Put all these factors together, and the risks that China faces become apparent: increasing unemployment, a slowing economy, and growing unrest. If past is prologue, China will resort to protectionist measures. It will try to manipulate its currency perhaps, generating a backlash from the international community. Then, it will likely try to erect greater trade barriers, with the potential weapon in such a trade war being its patents.
Encouraged by misguided U.S. policy makers, who have long touted the patent system as an enabler of innovation, China started amassing a large portfolio of patents roughly a decade ago. It provided academics, companies, and individuals significant incentives to patent ideas, including those copied from the West. With higher numbers of patent filings, professors in universities gain tenure, workers and students are granted residence permits to live in desirable cities, corporate income tax is reduced, and companies are offered lucrative government contracts. In 2011, 526,000 patent applications were filed in China—one quarter of all the filings in the world and more than the 503,582 filed in the U.S. that year. Many of these patents in China, when awarded, provide little more utility than extorting licensing fees from foreign companies that do business there.
Vivek Wadhwa is Vice President of Innovation and Research at Singularity University and Arthur & Toni Rembe Rock Center for Corporate Governance at Stanford University. His other academic appointments include Harvard, Duke and Emory Universities as well as the University of California Berkeley.
Then there’s the problem of escalating nationalism. Just as China escalated its nationalist rhetoric against Japan over the Senkaku Islands (called the Diaoyu by the Chinese), it may try to divert attention from economic problems by fermenting a nationalist fervor against the West. There is a big unknown in what this escalation of propaganda might do should it occur.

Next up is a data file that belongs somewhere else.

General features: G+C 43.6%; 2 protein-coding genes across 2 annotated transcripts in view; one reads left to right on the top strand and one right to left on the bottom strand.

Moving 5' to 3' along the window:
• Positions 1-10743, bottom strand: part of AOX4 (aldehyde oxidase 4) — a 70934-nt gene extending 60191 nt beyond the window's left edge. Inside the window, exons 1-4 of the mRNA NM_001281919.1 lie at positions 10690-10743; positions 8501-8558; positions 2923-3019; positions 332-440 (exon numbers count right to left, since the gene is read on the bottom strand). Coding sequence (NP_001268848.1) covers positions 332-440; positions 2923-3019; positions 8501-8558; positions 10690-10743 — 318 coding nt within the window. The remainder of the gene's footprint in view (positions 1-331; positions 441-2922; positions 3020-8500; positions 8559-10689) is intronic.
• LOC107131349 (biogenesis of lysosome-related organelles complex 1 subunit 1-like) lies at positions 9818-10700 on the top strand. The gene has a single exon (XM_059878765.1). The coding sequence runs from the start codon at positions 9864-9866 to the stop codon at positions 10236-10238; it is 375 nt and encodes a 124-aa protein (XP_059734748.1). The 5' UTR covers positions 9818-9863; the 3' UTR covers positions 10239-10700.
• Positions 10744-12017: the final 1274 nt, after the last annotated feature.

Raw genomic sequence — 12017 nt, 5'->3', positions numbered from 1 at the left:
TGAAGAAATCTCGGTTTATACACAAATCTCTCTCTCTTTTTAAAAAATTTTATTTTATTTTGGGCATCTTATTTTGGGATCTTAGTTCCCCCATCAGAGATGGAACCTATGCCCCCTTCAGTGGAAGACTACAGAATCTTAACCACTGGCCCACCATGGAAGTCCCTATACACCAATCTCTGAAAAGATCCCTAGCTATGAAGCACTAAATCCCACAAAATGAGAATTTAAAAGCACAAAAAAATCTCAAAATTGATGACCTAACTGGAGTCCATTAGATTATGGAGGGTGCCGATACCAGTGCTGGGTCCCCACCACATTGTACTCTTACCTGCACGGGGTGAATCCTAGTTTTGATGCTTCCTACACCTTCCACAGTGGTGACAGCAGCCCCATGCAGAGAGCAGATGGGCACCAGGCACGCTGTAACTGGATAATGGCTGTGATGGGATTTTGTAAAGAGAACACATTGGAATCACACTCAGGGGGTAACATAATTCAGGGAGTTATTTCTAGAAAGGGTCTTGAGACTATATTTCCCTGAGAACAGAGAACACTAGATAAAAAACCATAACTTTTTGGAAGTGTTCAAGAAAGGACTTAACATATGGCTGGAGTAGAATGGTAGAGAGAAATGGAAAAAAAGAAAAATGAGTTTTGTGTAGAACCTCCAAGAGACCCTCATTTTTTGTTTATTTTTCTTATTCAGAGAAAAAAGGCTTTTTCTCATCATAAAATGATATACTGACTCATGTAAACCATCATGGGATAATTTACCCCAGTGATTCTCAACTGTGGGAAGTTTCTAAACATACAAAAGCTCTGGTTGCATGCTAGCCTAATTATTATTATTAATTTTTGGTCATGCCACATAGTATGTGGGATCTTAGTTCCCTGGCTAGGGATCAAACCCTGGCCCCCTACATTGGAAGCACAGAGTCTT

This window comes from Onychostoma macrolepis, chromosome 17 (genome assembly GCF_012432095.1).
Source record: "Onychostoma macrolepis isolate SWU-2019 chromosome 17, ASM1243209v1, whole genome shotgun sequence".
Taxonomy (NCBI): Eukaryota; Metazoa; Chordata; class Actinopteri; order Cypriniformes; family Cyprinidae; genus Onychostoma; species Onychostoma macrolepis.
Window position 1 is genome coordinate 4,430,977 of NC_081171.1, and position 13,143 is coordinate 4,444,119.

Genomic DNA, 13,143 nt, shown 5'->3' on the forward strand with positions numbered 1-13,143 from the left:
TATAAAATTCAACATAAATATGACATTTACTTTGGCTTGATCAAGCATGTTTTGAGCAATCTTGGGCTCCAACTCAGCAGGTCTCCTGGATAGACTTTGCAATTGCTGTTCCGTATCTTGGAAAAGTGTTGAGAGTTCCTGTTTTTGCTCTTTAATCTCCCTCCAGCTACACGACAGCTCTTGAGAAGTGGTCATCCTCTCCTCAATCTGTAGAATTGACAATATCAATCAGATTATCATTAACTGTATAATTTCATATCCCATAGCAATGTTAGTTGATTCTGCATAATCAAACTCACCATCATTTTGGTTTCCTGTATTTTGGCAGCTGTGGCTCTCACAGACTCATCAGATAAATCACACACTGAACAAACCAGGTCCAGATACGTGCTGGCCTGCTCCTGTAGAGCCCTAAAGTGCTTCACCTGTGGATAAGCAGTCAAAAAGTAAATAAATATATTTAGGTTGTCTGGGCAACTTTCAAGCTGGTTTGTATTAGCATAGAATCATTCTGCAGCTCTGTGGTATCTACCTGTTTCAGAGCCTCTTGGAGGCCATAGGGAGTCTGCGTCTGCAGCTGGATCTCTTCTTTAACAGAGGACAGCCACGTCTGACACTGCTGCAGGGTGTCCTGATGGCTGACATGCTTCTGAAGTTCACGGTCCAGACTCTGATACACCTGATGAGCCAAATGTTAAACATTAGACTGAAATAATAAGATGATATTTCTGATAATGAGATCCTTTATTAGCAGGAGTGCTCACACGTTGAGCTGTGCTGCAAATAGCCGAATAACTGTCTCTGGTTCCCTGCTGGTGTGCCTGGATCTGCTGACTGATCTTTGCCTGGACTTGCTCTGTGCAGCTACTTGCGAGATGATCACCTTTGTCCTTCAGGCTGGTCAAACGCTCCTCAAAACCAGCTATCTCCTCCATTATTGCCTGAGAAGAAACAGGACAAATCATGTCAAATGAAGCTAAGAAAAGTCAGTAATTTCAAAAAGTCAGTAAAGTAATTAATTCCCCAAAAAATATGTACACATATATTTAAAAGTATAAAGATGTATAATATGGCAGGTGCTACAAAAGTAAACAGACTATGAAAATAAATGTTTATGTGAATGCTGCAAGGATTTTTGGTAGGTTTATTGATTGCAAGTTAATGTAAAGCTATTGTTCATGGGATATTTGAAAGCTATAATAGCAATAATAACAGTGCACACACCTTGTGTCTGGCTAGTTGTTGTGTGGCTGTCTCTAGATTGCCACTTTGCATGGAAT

There is also the question of China’s young people and the effects of the one-child policy. Nearly all children and young adults in China — an overwhelming majority of whom are male — have grown up without siblings. They have received the almost undivided attention of their parents, and have been raised with the expectation that they will support their parents and grandparents. This means there is an all but nonexistent social safety net in China. But this new generation is better educated and connected than any before. This means there is reason to hope that they will rise up and demand freedom and democracy, eroding the power of the Communist Party. But this is the first sibling-less generation in history, making an accurate prediction as to what they will or won’t d impossible.
So, does China own the future – or does the U.S.? Given the intricate web of economic, political and social factors, the answer is more complicated than what’s presented in straight-line projections. The most likely scenario is that Chinese growth stalls and its government faces major unrest. I expect the United States, even though it will face greater trade and foreign policy challenges, will still come out ahead — far ahead.